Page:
- Irritability in infants
What causes arrhythmias in children?
An arrhythmia can occur as a result of internal factors, such as a disease of the heart muscle itself (cardiomyopathy) or a heart defect the child had when he or she was born (congenital heart disease). Other common causes of arrhythmia in children include:
- Chemical imbalances
How are arrhythmias diagnosed?
The doctor will begin with a thorough history, including a review of symptoms, and a physical exam. He or she might order blood tests to rule out medications and infections as the cause of the arrhythmia. The doctor may do a test called an electrocardiogram (ECG), which records the heartbeat, to see if it is beating regularly. The doctor might consult a pediatric cardiologist, a doctor who specializes in children’s heart disorders.
If your child does not have symptoms of arrhythmia at the time of the ECG, the doctor might order a different type of device to record your child’s heartbeat. These include portable monitors you take home with you that continuously record your child’s heartbeat over a period of days to months. Implantable monitors that can be worn for up to a year or more are also available.
Other tests that might be needed, depending on your child’s situation, include:
- Electrophysiology tests — During this test, a small, thin tube is inserted into a blood vessel in the leg or arm and advanced to the heart. This allows the doctor to find the site of the arrhythmia’s origin within the heart tissue.
- Tilt table test — This test is often used in children who have frequent fainting episodes. A tilt table test shows how the heart rate and blood pressure respond to a change in position, lying down to standing up.
How are arrhythmias treated?
Many arrhythmias in children are isolated occurrences and harmless, and do not need treatment. In many cases, arrhythmia is treated by treating the underlying problem, such as fever.
Treatment, when needed, depends on the child’s age and the type and cause of the arrhythmia. Treatment options include:
- Medicine — Many arrhythmias respond to medicine and need no other treatment. However, medicines have side effects and have to be watched closely.
- Radiofrequency ablation — This procedure involves a cardiac catheterization and uses radiofrequency energy applied to the area where the arrhythmia begins, heating it and causing tissue death. This is generally used to cure many forms of tachycardia.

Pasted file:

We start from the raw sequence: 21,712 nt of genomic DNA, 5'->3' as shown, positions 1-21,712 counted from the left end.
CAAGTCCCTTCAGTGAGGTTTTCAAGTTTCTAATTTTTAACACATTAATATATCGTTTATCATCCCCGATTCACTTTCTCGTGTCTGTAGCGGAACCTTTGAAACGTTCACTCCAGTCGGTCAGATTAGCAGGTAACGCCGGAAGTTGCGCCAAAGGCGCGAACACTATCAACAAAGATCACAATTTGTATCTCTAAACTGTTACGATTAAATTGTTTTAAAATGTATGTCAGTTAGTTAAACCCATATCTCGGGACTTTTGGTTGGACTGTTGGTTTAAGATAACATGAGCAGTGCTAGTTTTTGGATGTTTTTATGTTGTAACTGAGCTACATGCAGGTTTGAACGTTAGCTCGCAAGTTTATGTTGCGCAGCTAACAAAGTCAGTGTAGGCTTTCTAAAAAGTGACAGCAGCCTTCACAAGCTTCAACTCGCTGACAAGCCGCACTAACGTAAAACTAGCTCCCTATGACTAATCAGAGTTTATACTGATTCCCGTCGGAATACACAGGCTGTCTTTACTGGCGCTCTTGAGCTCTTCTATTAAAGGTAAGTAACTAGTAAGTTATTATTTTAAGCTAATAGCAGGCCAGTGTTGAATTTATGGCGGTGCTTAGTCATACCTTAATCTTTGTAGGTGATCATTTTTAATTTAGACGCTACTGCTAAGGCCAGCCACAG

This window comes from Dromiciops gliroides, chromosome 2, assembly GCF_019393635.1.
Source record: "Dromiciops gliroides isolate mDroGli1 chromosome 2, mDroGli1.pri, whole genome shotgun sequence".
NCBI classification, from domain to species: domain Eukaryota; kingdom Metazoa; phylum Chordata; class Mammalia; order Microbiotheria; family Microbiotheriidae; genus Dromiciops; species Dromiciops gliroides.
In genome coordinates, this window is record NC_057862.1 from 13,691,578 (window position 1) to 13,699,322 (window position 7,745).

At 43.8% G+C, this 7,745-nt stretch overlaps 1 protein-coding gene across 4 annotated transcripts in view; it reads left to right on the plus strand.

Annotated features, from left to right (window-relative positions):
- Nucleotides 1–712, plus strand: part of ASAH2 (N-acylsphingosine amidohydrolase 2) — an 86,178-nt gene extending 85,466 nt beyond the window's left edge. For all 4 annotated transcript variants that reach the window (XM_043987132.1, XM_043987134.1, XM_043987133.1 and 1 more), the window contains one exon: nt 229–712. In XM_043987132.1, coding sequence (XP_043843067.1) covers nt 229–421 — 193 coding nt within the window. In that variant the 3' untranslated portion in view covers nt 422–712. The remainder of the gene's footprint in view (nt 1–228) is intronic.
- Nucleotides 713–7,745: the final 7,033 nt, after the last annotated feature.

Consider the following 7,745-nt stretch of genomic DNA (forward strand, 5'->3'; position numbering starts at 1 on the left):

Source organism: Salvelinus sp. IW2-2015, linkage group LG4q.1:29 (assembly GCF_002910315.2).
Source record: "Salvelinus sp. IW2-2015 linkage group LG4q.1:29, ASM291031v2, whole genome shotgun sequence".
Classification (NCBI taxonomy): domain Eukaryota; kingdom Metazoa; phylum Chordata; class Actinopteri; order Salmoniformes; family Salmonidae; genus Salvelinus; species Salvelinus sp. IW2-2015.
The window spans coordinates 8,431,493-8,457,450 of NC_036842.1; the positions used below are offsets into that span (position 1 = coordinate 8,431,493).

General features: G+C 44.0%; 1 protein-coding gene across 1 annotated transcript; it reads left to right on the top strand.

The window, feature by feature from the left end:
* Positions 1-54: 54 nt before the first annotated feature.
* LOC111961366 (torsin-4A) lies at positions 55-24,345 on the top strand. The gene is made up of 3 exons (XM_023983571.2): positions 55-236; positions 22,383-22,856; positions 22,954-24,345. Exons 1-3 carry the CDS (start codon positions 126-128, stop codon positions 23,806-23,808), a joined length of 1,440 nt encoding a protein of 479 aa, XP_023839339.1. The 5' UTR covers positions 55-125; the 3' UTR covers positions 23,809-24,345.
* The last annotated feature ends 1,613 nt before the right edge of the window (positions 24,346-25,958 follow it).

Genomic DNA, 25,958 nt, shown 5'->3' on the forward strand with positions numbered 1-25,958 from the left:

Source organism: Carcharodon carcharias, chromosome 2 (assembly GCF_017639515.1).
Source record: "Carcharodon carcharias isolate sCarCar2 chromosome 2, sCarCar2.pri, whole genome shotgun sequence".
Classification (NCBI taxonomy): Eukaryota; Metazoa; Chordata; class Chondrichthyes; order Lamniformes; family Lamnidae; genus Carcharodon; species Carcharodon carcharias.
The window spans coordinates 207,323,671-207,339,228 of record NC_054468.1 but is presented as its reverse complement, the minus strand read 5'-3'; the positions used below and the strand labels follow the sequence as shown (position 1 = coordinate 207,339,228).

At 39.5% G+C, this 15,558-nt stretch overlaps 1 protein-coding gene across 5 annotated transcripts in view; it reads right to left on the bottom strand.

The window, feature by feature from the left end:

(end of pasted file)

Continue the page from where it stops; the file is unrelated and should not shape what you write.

- Cardioversion — This is a procedure in which an electrical shock is delivered to the heart to convert an irregular or fast heart rhythm to a normal rhythm.
- Implantable devices:
- Pacemakers — These are small devices, placed just under the skin, that use electrical pulses to control abnormal heart rhythm.
- Implantable cardioverter defibrillator (ICD) — These devices are also placed under the skin. They use electrical pulses or shocks to help control life-threatening arrhythmias.
- Surgery — A procedure called Maze surgery can be used to treat atrial fibrillation. During Maze surgery, the surgeon makes small cuts or burns in the atria to prevent the spread of disorganized signals.
When should I take my child to the doctor?
In many cases, arrhythmias in children are harmless. However, when arrhythmias occur outside of exercise and play, occur often, or last a long time -- especially in combination with any of the symptoms listed above -- you should take your child to a health care professional.
What is the prognosis (outlook) for a child with an arrhythmia?
Most arrhythmias in children are harmless and do not lead to significant health problems in the future. Even serious arrhythmias can be successfully treated. Depending on any underlying heart disease, the outlook for children with arrhythmias is positive.
- Arrhythmia. National Heart Lung and Blood Institute. www.nhlbi.nih.gov. Accessed 6/7/2011.
- Irregular heart rate (arrhythmias) in children. Up to Date. www.uptodate.com. Accessed 6/7/2011.
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This information is provided by the Cleveland Clinic and is not intended to replace the medical advice of your doctor or health care provider. Please consult your health care provider for advice about a specific medical condition. This document was last reviewed on: 11/30/2011…#14788